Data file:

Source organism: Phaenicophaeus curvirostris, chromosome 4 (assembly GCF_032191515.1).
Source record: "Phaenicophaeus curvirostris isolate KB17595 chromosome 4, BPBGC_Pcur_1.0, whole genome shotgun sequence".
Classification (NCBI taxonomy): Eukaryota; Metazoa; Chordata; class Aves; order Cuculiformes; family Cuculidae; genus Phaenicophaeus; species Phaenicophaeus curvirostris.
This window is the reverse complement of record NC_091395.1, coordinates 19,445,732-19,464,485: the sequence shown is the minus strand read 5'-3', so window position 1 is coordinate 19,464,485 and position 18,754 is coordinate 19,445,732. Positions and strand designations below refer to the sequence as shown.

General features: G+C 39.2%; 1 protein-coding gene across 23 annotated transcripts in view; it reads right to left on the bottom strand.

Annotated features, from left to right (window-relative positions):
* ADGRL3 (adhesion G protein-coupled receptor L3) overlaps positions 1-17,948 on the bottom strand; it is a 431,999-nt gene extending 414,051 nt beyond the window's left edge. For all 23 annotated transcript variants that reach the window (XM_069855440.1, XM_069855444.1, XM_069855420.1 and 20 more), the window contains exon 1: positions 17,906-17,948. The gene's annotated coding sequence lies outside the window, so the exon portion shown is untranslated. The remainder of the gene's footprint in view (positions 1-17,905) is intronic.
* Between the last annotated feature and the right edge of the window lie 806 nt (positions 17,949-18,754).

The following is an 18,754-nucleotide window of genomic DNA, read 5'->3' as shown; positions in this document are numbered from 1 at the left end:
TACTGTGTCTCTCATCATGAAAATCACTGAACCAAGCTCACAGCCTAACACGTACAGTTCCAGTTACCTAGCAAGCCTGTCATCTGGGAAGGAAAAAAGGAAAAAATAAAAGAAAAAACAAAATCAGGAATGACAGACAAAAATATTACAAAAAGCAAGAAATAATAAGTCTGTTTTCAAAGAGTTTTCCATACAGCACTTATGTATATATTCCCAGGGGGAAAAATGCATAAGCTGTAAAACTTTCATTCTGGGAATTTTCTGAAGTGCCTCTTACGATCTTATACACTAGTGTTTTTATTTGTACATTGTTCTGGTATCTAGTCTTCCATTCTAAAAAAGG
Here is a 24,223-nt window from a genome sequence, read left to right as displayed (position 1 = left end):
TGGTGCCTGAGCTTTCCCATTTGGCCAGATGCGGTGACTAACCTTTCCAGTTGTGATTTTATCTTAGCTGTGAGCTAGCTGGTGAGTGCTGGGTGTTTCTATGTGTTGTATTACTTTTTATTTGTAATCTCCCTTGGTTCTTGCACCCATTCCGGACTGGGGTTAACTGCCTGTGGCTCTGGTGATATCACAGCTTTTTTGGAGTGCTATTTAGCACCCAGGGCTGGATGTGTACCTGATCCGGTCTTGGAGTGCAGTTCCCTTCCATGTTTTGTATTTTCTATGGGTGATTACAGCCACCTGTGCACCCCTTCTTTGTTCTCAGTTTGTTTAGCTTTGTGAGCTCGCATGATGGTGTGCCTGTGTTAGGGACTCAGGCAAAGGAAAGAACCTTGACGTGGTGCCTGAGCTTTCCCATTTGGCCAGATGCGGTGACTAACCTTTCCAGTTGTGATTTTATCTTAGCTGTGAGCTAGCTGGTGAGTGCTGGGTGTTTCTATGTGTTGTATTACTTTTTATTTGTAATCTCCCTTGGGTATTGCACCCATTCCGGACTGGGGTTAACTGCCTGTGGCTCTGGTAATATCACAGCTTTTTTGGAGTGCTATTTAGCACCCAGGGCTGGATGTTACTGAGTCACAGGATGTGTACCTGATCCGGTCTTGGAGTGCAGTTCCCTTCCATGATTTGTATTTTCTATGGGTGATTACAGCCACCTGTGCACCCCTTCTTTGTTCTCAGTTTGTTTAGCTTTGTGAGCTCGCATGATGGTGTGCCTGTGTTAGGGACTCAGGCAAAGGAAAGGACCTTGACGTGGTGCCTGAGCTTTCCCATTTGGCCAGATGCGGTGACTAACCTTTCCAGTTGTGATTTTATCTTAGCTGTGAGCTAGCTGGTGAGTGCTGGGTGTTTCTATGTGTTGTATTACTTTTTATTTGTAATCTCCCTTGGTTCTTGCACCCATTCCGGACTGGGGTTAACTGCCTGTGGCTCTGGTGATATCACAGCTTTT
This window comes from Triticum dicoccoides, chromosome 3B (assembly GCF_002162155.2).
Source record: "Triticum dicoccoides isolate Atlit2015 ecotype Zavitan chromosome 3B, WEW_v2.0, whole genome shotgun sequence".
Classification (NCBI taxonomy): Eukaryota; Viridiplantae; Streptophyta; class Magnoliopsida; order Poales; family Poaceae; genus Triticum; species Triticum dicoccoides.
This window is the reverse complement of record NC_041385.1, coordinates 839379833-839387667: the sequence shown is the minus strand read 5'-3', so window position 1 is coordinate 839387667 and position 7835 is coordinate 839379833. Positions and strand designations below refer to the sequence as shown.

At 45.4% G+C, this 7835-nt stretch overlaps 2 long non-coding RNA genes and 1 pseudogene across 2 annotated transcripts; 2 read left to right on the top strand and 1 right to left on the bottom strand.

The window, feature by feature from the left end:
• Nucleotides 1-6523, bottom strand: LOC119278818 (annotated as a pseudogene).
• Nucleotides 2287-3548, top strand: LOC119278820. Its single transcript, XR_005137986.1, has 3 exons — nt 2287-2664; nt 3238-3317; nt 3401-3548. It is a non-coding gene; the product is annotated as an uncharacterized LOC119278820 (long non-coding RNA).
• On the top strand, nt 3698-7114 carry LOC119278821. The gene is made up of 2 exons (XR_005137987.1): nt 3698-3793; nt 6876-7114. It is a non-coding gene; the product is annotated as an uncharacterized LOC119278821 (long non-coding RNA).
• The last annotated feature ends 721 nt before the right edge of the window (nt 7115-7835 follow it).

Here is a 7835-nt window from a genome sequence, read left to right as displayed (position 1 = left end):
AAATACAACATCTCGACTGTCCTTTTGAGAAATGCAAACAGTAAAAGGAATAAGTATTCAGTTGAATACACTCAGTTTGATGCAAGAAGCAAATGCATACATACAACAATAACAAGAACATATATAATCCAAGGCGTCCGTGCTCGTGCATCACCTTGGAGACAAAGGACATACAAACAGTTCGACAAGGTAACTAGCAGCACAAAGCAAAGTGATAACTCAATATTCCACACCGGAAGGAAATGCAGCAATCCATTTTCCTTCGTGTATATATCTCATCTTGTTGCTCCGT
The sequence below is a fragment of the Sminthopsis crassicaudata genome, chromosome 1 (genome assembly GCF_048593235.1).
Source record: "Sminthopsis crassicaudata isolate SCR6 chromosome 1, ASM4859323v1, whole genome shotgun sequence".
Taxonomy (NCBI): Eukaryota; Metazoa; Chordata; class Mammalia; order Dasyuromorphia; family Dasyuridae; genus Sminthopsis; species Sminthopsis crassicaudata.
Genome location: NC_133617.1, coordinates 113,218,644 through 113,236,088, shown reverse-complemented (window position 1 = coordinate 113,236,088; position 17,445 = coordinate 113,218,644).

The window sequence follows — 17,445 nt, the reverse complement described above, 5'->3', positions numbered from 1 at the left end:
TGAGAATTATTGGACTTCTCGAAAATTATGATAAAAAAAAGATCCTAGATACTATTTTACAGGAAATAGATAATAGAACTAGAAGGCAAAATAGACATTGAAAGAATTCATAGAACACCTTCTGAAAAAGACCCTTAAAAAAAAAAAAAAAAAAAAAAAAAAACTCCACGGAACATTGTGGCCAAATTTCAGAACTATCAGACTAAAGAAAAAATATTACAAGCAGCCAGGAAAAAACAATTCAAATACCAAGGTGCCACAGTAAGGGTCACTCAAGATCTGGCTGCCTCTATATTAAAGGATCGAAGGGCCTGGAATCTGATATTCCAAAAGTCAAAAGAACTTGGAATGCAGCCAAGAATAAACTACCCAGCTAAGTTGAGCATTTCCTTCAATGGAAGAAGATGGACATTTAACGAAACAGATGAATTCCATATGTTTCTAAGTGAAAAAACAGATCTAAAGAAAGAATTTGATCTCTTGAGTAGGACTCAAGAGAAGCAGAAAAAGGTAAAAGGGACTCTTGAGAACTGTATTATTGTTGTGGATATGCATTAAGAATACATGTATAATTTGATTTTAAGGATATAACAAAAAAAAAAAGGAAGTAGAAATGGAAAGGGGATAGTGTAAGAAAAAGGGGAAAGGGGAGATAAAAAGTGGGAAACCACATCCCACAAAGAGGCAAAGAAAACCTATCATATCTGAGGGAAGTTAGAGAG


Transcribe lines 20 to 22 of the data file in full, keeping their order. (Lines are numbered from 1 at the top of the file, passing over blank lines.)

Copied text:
• Nucleotides 2287-3548, top strand: LOC119278820. Its single transcript, XR_005137986.1, has 3 exons — nt 2287-2664; nt 3238-3317; nt 3401-3548. It is a non-coding gene; the product is annotated as an uncharacterized LOC119278820 (long non-coding RNA).
• On the top strand, nt 3698-7114 carry LOC119278821. The gene is made up of 2 exons (XR_005137987.1): nt 3698-3793; nt 6876-7114. It is a non-coding gene; the product is annotated as an uncharacterized LOC119278821 (long non-coding RNA).
• The last annotated feature ends 721 nt before the right edge of the window (nt 7115-7835 follow it).